The Planning Authority is still waiting for construction companies with sprawling sites in Ħal Għaxaq, at the center of an investigation by The Shift, to determine development parameters on their site, four years down the line.
Replying to questions, the PA said two construction companies with adjacent sites in the area have still not determined the parameters, meaning that the companies are not yet bound by basic planning considerations such as height limits for buildings or boundary walls.
On most sites involved, illegal development was either sanctioned or unsuccessfully curtailed via enforcement notices.
The process requires the submission of an outline development application on behalf of Rockcut Ltd and J Micallef Builders Ltd, and was started by the PA in October 2017. The outline development application needs to be filed by both companies due to the fact that it is meant to delineate the parameters of the area that covers both of their operating grounds.
In a meeting with the PA in relation to the outline development application, the applicants were told that “any pending or new planning applications within this area of containment” will be processed after the outline development application is submitted, the Authority said.
This implies that a separate application filed by J Micallef Builders Ltd to sanction its batching plant (PA/02673/21) should also be on hold until the PA’s review of this outline development permit from 2017 is completed.
While the adjacent sites are located Outside Development Zone, “the sites are within the boundaries of a designated area of containment” for industrial and commercial purposes, the PA added.
Areas of containment were determined by the local plan covering the southern area of Malta, drafted in 2006 as part of an island-wide rationalisation exercise. The developments, at the time already visibly at odds with the surrounding agricultural areas, were designated as areas of containment to cordon off development on those sites.
A map of the areas of containment in Ħal Għaxaq shows how the developments grew to their present footprint, with the rationalisation occurring more than a decade after the first garages illegally appeared in Triq iċ-Ċimiterju and tal-Barrani road – the area was already impacted by unregulated development.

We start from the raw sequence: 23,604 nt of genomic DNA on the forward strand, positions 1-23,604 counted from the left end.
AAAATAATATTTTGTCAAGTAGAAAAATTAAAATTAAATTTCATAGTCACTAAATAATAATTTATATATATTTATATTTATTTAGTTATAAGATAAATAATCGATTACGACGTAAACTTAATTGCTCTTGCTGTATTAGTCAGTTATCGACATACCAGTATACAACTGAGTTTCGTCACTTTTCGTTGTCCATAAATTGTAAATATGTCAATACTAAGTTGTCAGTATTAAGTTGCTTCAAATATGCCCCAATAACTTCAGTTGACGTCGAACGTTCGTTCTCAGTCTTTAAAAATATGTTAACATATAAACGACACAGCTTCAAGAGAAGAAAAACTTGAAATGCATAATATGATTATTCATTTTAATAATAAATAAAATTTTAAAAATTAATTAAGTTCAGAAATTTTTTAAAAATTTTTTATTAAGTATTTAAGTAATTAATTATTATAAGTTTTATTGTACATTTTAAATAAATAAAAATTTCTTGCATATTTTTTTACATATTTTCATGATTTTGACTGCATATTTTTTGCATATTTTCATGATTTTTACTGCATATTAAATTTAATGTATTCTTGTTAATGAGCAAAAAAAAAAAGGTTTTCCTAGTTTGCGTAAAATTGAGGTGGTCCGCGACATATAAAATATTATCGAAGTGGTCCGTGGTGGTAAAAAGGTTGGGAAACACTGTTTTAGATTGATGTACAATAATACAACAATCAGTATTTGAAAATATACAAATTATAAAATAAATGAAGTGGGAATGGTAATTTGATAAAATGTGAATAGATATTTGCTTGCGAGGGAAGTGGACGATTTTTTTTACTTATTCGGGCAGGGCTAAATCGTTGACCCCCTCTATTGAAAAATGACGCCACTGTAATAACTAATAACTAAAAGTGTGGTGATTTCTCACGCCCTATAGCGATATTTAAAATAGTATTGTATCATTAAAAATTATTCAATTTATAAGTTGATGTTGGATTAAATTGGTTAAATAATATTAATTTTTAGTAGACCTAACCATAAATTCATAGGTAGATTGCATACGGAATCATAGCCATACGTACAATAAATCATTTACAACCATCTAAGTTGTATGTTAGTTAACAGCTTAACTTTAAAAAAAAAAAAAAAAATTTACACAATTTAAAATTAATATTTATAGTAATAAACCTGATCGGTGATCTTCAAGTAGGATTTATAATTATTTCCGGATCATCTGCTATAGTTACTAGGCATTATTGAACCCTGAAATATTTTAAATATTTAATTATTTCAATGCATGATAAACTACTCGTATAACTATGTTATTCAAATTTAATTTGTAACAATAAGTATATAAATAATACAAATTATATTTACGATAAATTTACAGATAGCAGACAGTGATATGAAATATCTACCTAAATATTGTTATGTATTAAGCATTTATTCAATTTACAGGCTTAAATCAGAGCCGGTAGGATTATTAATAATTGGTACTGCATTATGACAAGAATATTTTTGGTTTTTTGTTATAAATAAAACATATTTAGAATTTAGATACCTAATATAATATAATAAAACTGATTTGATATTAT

The PA is yet to answer questions related to the site operated by Barbros Group in tal-Barrani road.
Conflicting permits and enforcement notices
The PA referred to a sanctioning permit that had been granted to Rockcut Ltd in 2005, PA/04086/05. The 2005 permit had sanctioned “existing building” as well as an “open storage yard for heavy plant and vehicles”.
However, the permit only refers to Rockcut Ltd’s site, which is significantly smaller than the adjacent site operated by J Micallef Builders, one that is subject to a separate enforcement notice, EC/00221/17.
It also fails to explain the rationale behind the decision to sanction such a development, which buildings were sanctioned at the time, and whether there was any new development on the site since.
In fact, the PA’s spokesperson did not explain why Rockcut Ltd was essentially exonerated from an enforcement notice that was only enforceable 16 days after two applications filed by the company were determined.
The applications, PA/4147/09 and PA/0958/10, are still pending a case officer’s decision more than a decade after they were filed.
As for the larger site operated by J Micallef Builders, also in Triq iċ-Ċimiterju, and enforcement notice issued in 2017 (EC/00221/17) states the development is not covered by any permits related to the site.
The four-year delay
According to the PA’s response, after the first meeting with the applicants (Rockcut Ltd and J Micallef Builders Ltd) in October 2017, an outline development application was submitted by April of the following year.
The application, PA/5778/18, was validated by July of the same year. The PA said the application is still under review. Meanwhile, the plant continues operating.
“A request for information was issued by the PA on 24 August 2018, requesting the submission of a traffic impact assessment (TIA) and 3D views,” the PA spokesperson said.
The architect then requested a suspension of the application to be able to provide the documents. The traffic impact assessment was submitted in June 2019, but the PA “found the TIA to be unacceptable”.
“A further letter to the architect outlining all the pending information was issued in June 2019, with the suspension period elapsing in October 2020,” the PA added.
A month later, the applicants changed architect and a revised traffic impact assessment was submitted in November. The internal consultation on this assessment is still ongoing.